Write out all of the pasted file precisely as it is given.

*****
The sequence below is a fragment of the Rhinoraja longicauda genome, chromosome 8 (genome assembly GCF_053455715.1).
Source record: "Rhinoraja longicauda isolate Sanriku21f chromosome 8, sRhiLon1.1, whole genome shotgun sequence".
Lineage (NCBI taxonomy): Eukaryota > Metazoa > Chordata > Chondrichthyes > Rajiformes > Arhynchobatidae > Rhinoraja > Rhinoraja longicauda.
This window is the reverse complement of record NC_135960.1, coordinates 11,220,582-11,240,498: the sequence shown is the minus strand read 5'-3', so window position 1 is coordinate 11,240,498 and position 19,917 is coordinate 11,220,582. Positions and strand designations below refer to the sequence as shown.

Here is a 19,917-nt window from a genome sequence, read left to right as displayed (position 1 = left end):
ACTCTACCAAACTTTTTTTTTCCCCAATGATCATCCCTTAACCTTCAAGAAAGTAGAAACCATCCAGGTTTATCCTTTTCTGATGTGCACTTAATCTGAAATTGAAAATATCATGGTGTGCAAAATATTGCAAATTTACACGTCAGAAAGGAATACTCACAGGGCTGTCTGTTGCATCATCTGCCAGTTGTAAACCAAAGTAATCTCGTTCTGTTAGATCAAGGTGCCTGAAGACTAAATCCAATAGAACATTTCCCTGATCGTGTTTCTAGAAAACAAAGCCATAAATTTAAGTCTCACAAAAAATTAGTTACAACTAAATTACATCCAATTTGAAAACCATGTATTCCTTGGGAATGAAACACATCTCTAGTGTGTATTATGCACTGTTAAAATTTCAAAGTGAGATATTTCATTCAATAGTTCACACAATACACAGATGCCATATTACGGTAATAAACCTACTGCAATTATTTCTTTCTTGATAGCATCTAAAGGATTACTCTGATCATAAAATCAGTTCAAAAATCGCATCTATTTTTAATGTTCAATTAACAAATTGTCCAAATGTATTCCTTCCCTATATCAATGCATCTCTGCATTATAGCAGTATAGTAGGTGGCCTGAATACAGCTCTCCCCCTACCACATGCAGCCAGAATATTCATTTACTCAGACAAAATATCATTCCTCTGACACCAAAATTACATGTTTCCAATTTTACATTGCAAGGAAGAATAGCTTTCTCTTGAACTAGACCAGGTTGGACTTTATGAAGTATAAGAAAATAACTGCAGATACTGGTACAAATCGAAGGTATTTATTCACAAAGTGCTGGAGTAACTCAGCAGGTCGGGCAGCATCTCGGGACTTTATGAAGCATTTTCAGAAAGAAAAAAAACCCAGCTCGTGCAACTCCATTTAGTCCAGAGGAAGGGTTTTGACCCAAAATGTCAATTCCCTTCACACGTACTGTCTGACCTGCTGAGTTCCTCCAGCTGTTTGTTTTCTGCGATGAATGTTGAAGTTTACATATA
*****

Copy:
The sequence below is a fragment of the Rhinoraja longicauda genome, chromosome 8 (genome assembly GCF_053455715.1).
Source record: "Rhinoraja longicauda isolate Sanriku21f chromosome 8, sRhiLon1.1, whole genome shotgun sequence".
Lineage (NCBI taxonomy): Eukaryota > Metazoa > Chordata > Chondrichthyes > Rajiformes > Arhynchobatidae > Rhinoraja > Rhinoraja longicauda.
This window is the reverse complement of record NC_135960.1, coordinates 11,220,582-11,240,498: the sequence shown is the minus strand read 5'-3', so window position 1 is coordinate 11,240,498 and position 19,917 is coordinate 11,220,582. Positions and strand designations below refer to the sequence as shown.

Here is a 19,917-nt window from a genome sequence, read left to right as displayed (position 1 = left end):
ACTCTACCAAACTTTTTTTTTCCCCAATGATCATCCCTTAACCTTCAAGAAAGTAGAAACCATCCAGGTTTATCCTTTTCTGATGTGCACTTAATCTGAAATTGAAAATATCATGGTGTGCAAAATATTGCAAATTTACACGTCAGAAAGGAATACTCACAGGGCTGTCTGTTGCATCATCTGCCAGTTGTAAACCAAAGTAATCTCGTTCTGTTAGATCAAGGTGCCTGAAGACTAAATCCAATAGAACATTTCCCTGATCGTGTTTCTAGAAAACAAAGCCATAAATTTAAGTCTCACAAAAAATTAGTTACAACTAAATTACATCCAATTTGAAAACCATGTATTCCTTGGGAATGAAACACATCTCTAGTGTGTATTATGCACTGTTAAAATTTCAAAGTGAGATATTTCATTCAATAGTTCACACAATACACAGATGCCATATTACGGTAATAAACCTACTGCAATTATTTCTTTCTTGATAGCATCTAAAGGATTACTCTGATCATAAAATCAGTTCAAAAATCGCATCTATTTTTAATGTTCAATTAACAAATTGTCCAAATGTATTCCTTCCCTATATCAATGCATCTCTGCATTATAGCAGTATAGTAGGTGGCCTGAATACAGCTCTCCCCCTACCACATGCAGCCAGAATATTCATTTACTCAGACAAAATATCATTCCTCTGACACCAAAATTACATGTTTCCAATTTTACATTGCAAGGAAGAATAGCTTTCTCTTGAACTAGACCAGGTTGGACTTTATGAAGTATAAGAAAATAACTGCAGATACTGGTACAAATCGAAGGTATTTATTCACAAAGTGCTGGAGTAACTCAGCAGGTCGGGCAGCATCTCGGGACTTTATGAAGCATTTTCAGAAAGAAAAAAAACCCAGCTCGTGCAACTCCATTTAGTCCAGAGGAAGGGTTTTGACCCAAAATGTCAATTCCCTTCACACGTACTGTCTGACCTGCTGAGTTCCTCCAGCTGTTTGTTTTCTGCGATGAATGTTGAAGTTTACATATA